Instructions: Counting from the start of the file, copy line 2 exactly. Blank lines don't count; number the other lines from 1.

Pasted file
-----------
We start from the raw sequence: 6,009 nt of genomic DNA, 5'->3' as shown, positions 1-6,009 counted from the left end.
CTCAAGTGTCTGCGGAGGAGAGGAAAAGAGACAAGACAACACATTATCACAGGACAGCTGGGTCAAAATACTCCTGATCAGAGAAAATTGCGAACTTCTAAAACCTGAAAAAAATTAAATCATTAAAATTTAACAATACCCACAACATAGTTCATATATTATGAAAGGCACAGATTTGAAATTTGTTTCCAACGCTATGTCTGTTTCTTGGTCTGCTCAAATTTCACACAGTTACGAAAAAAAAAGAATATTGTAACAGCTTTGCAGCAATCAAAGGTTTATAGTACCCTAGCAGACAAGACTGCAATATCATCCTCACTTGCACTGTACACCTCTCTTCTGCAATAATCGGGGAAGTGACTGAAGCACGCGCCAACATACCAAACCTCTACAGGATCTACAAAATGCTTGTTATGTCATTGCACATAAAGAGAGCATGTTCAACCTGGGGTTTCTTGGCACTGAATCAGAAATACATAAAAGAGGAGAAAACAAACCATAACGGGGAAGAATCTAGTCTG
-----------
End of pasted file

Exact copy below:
CTCAAGTGTCTGCGGAGGAGAGGAAAAGAGACAAGACAACACATTATCACAGGACAGCTGGGTCAAAATACTCCTGATCAGAGAAAATTGCGAACTTCTAAAACCTGAAAAAAATTAAATCATTAAAATTTAACAATACCCACAACATAGTTCATATATTATGAAAGGCACAGATTTGAAATTTGTTTCCAACGCTATGTCTGTTTCTTGGTCTGCTCAAATTTCACACAGTTACGAAAAAAAAAGAATATTGTAACAGCTTTGCAGCAATCAAAGGTTTATAGTACCCTAGCAGACAAGACTGCAATATCATCCTCACTTGCACTGTACACCTCTCTTCTGCAATAATCGGGGAAGTGACTGAAGCACGCGCCAACATACCAAACCTCTACAGGATCTACAAAATGCTTGTTATGTCATTGCACATAAAGAGAGCATGTTCAACCTGGGGTTTCTTGGCACTGAATCAGAAATACATAAAAGAGGAGAAAACAAACCATAACGGGGAAGAATCTAGTCTG